Agates form in pockets of air in molten rock which has cooled. It is widely thought that silica in solution flows into those air pockets which are shaped like bubbles somewhat. The host rock is either porous or there is a channel. The silica rich solution evaporates leaving a microscopic layer of minerals which can be see under microscopes. The silica layers have trace elements which cause different colors like the red in many lake superior agates. Today the agates are exposed from their home in the cooled lava (often rhyolite) because they are very hard and the surrounding rock is worn away by the action of weather and wave, even glacial flows. I have one in my yard that was formed into a two hundred pound puddingstone which was formed by an alluvial flow and deposited in my region by the melting and receding glaciers. I am four hundred miles from lake superior.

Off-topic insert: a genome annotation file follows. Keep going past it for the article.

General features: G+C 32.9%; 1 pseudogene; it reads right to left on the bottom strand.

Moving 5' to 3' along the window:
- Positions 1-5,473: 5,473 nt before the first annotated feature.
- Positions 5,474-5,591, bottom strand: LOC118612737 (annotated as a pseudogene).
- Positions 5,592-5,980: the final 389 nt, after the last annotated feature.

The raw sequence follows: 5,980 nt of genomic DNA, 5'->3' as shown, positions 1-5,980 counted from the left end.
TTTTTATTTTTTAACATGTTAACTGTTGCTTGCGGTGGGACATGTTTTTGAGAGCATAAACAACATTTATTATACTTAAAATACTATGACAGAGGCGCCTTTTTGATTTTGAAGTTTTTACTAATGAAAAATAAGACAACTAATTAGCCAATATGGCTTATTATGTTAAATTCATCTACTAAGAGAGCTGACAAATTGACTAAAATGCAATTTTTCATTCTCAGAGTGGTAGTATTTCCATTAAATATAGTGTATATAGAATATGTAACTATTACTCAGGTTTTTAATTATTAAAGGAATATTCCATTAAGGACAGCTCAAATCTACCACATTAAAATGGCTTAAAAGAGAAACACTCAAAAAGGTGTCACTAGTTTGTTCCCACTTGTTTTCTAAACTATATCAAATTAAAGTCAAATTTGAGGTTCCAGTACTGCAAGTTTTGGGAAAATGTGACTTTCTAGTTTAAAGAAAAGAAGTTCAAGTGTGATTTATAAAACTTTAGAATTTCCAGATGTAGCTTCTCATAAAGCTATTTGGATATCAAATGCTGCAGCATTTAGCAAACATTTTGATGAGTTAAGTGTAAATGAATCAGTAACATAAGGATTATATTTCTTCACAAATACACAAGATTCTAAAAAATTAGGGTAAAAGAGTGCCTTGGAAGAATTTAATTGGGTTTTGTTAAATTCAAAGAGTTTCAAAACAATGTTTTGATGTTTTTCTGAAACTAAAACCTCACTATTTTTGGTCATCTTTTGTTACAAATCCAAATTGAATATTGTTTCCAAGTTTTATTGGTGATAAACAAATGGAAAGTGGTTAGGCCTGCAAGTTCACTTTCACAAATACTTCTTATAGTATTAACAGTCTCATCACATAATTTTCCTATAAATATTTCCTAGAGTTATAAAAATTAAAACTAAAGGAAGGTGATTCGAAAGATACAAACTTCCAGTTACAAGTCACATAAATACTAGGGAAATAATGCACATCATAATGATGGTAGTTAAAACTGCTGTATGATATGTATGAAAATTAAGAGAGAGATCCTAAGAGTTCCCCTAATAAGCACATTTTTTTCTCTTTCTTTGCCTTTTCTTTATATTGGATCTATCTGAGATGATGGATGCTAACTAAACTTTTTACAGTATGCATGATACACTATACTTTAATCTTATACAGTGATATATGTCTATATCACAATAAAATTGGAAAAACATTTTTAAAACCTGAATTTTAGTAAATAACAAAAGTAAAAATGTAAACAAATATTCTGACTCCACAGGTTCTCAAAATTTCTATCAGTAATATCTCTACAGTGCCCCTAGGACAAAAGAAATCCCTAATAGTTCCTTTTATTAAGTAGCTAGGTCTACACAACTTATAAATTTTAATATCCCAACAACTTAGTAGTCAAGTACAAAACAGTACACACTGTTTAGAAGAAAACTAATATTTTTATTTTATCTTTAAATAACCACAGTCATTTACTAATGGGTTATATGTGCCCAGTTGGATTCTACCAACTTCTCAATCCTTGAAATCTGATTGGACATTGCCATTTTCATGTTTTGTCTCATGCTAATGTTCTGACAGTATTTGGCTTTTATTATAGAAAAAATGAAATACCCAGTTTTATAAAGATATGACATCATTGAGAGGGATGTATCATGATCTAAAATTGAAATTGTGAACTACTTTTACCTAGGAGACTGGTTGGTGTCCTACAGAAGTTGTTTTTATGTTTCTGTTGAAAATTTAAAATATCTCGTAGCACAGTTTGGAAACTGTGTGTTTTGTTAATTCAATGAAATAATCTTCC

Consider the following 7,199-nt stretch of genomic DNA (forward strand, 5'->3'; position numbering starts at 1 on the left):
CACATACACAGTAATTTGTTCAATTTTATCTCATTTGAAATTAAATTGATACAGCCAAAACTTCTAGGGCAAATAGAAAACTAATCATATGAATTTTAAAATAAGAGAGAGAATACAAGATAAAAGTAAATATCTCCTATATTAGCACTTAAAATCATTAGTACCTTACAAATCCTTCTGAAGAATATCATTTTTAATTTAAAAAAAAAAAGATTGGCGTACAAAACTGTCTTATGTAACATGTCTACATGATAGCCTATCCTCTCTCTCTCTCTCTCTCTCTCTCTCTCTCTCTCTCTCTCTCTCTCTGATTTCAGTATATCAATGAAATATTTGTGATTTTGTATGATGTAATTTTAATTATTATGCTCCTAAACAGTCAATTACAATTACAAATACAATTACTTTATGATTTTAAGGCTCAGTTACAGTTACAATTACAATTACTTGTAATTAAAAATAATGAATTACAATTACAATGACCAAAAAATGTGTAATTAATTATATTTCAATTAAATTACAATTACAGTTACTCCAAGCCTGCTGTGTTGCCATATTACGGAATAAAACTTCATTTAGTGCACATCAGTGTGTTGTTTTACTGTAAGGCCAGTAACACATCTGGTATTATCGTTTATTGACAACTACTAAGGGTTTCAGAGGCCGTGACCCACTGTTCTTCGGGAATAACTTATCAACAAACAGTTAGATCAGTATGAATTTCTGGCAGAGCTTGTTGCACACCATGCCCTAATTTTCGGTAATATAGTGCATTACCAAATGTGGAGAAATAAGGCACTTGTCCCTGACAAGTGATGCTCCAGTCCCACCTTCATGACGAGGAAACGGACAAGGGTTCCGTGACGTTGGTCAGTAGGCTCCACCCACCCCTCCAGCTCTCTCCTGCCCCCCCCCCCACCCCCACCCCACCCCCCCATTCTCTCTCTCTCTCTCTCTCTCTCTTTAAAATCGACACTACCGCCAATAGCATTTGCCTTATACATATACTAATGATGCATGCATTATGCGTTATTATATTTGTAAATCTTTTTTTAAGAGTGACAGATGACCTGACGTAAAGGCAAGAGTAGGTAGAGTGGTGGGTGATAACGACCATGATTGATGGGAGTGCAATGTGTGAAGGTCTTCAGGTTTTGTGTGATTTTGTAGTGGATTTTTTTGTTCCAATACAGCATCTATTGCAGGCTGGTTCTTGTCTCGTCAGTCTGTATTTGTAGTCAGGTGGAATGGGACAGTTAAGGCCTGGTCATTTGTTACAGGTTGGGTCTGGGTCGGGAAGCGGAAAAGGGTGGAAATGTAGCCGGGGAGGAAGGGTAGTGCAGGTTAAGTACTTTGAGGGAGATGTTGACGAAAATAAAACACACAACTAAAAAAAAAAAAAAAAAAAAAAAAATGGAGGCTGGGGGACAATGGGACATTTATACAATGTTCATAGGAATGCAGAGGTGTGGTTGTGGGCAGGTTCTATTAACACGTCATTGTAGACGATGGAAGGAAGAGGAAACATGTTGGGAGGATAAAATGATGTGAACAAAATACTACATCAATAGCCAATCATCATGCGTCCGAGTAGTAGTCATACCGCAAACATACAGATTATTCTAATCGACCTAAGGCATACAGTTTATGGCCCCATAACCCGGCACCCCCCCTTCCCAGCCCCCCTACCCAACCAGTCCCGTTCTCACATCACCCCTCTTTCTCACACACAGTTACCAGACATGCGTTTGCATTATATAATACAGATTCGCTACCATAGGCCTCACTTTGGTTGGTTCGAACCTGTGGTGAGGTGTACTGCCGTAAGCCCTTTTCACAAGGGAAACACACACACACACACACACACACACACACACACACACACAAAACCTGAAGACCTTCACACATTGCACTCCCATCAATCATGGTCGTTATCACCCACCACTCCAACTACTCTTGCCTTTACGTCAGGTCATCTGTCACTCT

Silica is SiO2. It is the most common of rocks. It forms quartz, flint, chert, jasper, chalcedony, agate and various gemstones. The different rocks it forms are due to differing conditions. They are all very hard. 7.0 on the mohs scale. Add a picture or two if you have them.